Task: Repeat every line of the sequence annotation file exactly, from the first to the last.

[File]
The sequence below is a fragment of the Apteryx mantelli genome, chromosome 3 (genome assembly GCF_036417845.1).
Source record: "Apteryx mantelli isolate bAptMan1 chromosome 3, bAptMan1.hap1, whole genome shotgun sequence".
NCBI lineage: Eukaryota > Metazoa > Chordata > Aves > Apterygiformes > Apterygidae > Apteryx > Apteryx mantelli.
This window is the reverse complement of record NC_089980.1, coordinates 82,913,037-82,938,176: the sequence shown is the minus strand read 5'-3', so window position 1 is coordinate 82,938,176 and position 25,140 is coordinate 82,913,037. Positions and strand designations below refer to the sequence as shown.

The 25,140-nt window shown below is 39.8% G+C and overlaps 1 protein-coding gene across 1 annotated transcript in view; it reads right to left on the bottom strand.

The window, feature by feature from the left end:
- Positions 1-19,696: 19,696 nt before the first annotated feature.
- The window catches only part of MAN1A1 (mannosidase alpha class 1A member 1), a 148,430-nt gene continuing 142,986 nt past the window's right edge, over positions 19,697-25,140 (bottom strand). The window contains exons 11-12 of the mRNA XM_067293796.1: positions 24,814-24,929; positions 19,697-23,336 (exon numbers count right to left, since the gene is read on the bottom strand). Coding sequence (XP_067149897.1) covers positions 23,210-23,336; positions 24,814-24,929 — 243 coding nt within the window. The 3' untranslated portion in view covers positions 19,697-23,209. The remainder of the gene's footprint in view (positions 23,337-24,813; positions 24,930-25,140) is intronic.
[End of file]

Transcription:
The sequence below is a fragment of the Apteryx mantelli genome, chromosome 3 (genome assembly GCF_036417845.1).
Source record: "Apteryx mantelli isolate bAptMan1 chromosome 3, bAptMan1.hap1, whole genome shotgun sequence".
NCBI lineage: Eukaryota > Metazoa > Chordata > Aves > Apterygiformes > Apterygidae > Apteryx > Apteryx mantelli.
This window is the reverse complement of record NC_089980.1, coordinates 82,913,037-82,938,176: the sequence shown is the minus strand read 5'-3', so window position 1 is coordinate 82,938,176 and position 25,140 is coordinate 82,913,037. Positions and strand designations below refer to the sequence as shown.

The 25,140-nt window shown below is 39.8% G+C and overlaps 1 protein-coding gene across 1 annotated transcript in view; it reads right to left on the bottom strand.

The window, feature by feature from the left end:
- Positions 1-19,696: 19,696 nt before the first annotated feature.
- The window catches only part of MAN1A1 (mannosidase alpha class 1A member 1), a 148,430-nt gene continuing 142,986 nt past the window's right edge, over positions 19,697-25,140 (bottom strand). The window contains exons 11-12 of the mRNA XM_067293796.1: positions 24,814-24,929; positions 19,697-23,336 (exon numbers count right to left, since the gene is read on the bottom strand). Coding sequence (XP_067149897.1) covers positions 23,210-23,336; positions 24,814-24,929 — 243 coding nt within the window. The 3' untranslated portion in view covers positions 19,697-23,209. The remainder of the gene's footprint in view (positions 23,337-24,813; positions 24,930-25,140) is intronic.